Renal Pathology Kidneys: Represent 0.5% of total body weight, but receive ~25% of the total arterial blood pumped by the heart Each contains from 1-2 million nephrons: Glomerulus Proximal convoluted tubule Loop of Henle Distal convoluted tubule
Renal Pharmacology Renal processes Functions Filtration - glomerulus Clean extracellular Reabsorption fluid and maintain ECF Tubular secretion volume and composition In 24 hours the kidneys reclaim: Acid-base balance ~ 1,300 g of NaCl Excretion of wastes ~ 400 g NaHCO3 ~ 180 g glucose and toxic substances almost all of the 180 L of water that entered the tubules
Renal Pharmacology Blood enters the glomerulus under pressure This causes water, small molecules (but not macromolecules like proteins) and ions to filter through the capillary walls into the Bowmans capsule This fluid is called nephric filtrate Not much different from interstitial fluid Nephric filtrate collects within the Bowmans capsule and flows into the proximal tubule: Here all of the glucose and amino acids, >90% of the uric acid, and ~60% of inorganic salts are reabsorbed by active transport The active transport of Na+ out of the proximal tubule is controlled by angiotensin II. The active transport of phosphate (PO4)3- is regulated (suppressed by) the parathyroid hormone. As these solutes are removed from the nephric filtrate, a large volume of the water follows them by osmosis: 80–85% of the 180 liters deposited in the Bowmans capsules in 24 hours As the fluid flows into the descending segment of the loop of Henle, water continues to leave by osmosis because the interstitial fluid is very hypertonic: This is caused by the active transport of Na+ out of the tubular fluid as it moves up the ascending segment of the loop of Henle In the distal tubules, more sodium is reclaimed by active transport, and still more water follows by osmosis.
Diuretics Diuretics are drugs which increase urine excretion mainly by ↓ reabsorption of salts and water from kidney tubules General clinical uses: Hypertension Oedema of heart, renal, and liver failure Pulmonary oedema ↑ intracranial pressure (Mannitol) ↑ Intraocular pressure=Glaucoma ( CA inhibitors)
Diuretic- applications Hypercalcemia (Furosemide=Frusemide) Idiopathic hypercalciuria (Thiazides) Inappropriate ADH secretion (Furosemide) Nephrogenic diabetes insipidus Basicknowledge of renal physiology particularly salt and water movements (absorption, reabsorption and secretion) and cotransporter systems is mandatory.
Diuretics – what are they? Diuretics are considered 1st line therapy for most hypertensive patients They are effective, relatively safe and cheap Accumulating evidence proves that diuretics, particularly thiazides decrease the risk of cardiovascular disease, fatal and nonfatal MI and stroke.
Diuretics - MOA Diuretics act simply by increasing urine output → ↓ plasma and stroke volume →↓ CO → ↓ BP The initial ↓ CO leads to an ↑ in peripheral resistance but with chronic use extra cellular fluid and plasma volume return to normal and peripheral resistance ↓ to values lower than those observed before diuretic therapy Thiazide diuretics also are believed to have direct vasodilating effect
Diuretics – Common Thiazides Thiazides and Thiazide Like Diuretics = Low to moderate efficacy diuretics Hydrochlorothiazide Chlorthiazide Chlorthalidone Indapamide Metolazone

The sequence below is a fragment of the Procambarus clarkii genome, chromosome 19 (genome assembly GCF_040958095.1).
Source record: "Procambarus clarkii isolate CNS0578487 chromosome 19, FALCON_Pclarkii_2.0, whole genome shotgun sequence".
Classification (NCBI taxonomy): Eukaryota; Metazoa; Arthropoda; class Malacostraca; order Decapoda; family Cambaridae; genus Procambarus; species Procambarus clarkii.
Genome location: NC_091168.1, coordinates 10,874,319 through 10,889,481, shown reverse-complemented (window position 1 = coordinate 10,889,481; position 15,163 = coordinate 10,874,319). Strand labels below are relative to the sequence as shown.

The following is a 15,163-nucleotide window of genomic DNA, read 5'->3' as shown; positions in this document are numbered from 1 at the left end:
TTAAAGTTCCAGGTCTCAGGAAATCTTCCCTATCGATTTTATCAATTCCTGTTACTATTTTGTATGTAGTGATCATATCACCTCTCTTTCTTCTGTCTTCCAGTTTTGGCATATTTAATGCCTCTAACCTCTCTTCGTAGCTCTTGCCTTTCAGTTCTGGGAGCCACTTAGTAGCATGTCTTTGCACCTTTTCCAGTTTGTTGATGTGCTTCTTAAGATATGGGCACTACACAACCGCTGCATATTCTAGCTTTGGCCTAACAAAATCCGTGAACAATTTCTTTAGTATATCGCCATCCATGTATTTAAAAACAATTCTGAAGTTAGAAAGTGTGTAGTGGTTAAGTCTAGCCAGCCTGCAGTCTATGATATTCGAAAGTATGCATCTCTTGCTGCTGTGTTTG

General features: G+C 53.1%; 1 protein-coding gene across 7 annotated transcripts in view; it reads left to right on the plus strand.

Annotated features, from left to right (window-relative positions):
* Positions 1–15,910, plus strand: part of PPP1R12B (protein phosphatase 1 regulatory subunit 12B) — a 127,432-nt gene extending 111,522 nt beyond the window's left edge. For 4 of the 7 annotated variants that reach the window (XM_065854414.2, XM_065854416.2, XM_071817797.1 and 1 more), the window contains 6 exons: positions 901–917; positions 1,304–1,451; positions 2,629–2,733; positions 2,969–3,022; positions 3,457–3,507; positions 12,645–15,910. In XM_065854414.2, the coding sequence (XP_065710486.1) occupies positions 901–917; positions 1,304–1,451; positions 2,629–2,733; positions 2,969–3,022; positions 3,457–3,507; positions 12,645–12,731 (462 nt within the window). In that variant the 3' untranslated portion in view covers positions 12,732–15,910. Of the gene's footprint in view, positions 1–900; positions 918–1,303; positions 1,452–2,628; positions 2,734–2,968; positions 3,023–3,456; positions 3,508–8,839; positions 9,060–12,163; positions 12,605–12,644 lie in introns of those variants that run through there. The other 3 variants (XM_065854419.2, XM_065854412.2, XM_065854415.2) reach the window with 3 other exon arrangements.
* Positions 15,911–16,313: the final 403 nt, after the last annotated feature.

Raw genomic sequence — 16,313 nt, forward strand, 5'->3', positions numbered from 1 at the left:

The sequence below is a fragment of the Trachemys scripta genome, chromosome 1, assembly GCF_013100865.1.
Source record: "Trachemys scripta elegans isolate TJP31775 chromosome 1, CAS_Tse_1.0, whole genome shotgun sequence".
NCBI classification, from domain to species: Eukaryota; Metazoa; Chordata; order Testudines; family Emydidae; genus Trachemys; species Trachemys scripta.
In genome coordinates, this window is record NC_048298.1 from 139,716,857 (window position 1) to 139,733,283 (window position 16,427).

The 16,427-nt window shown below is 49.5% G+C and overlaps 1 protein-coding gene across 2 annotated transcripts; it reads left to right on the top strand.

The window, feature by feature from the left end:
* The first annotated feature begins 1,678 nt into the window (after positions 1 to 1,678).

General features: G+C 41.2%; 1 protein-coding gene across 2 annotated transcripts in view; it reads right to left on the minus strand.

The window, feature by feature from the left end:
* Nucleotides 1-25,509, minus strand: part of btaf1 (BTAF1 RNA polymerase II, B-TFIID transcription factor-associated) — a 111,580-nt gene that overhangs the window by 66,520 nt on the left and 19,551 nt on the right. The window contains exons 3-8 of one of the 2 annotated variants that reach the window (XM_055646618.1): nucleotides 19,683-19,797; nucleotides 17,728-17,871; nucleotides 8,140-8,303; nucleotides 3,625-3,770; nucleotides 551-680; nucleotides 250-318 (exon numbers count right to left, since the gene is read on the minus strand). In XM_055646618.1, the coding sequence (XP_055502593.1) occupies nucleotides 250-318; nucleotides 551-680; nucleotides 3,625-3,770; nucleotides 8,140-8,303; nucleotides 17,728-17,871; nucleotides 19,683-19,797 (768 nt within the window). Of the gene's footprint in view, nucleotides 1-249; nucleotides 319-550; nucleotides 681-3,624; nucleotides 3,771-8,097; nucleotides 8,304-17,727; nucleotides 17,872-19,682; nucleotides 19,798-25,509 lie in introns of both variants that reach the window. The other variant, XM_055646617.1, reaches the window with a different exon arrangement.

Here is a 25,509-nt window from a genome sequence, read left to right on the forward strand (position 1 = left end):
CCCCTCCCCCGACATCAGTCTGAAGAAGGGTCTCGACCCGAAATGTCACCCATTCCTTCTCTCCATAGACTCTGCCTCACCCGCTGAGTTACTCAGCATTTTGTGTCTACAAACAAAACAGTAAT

Diuretics – Rare Thiazides Bendroflumethiazide Hydroflumethiazide Methyclothiazide Polythiazide Benzthiazide Quinethazone Trichlormethiazide **All are usually given orally (Chlorthiazide could be given IV); they differ in potency, DOA and t½
Diuretics –Thiazides Inhibition of Thiazide sensitive Na+/Cl- transporter in distal convoluted tubule, thus inhibiting Na+ reabsorption → ↑ Na+, K+, Cl-, HCO3- and H2O excretion They lead to about 5-10% loss of filtered Na+ ↑ in dose will not lead to further increase in diuretic effect ( low ceiling ) Thiazides are ineffective in patients with impaired renal function or patients with GFR
Diuretics –Thiazides Thiazides ↑ Ca++ reabsorption Thiazides have little carbonic anhydrase inhibitory effect Thiazides have a direct vasodilating effect ( Indapamide has been observed for its pronounced vasodilating effect) Thiazides ↓ response of blood vessels to NE
Diuretics – Common Thiazides Widely used Thiazides are Hydrochlorothiazide and Chlorthalidone and Thiazide kinetics are as follows: Usually given orally Strongly bind to plasma albumin Excreted via the kidney by a specific secretory mechanism (not filtered) (small fraction biliary excretion) Thiazides are highly effective in lowering BP when combined with other antihypertensive agents (synergistic effect )
Diuretics –Thiazides Side effects of Thiazides: Weakness Muscle cramps Erectile dysfunction Hyperglycemia Hypercalcemia Pancreatitis Hyperlipidemia ( ↑ LDL; ↑ TG’s ) Hypokalemia and hypomagnesemia The most frequent and dangerous side effect which could lead to muscle weakness and serious cardiac arryhthmias
Diuretics – Thiazides Patients at high risk of hypokalemia are those with: LVH Previous history of MI Previous history of cardiac arrhythmias, or Patients who are on digoxin therapy Hyperuricemia → could precipitate Gout The effect of thiazides on blood uric acid is dose dependent…Low doses → Hyperuricemia Large doses → ↓ uric acid reabsorption →↓ uric acid blood levels.
Diuretics – Thiazide clinical uses Hypertention Oedema of CHF, Liver cirrhosis, etc Nephrogenic diabetes insipidus Hypercalciuria Available as 12.5 mg. / 25 mg. tablets Combined with: A. Ace Inhibitors / ARBs B. Beta blockers C. Calcium channel blockers, if present along with A & B.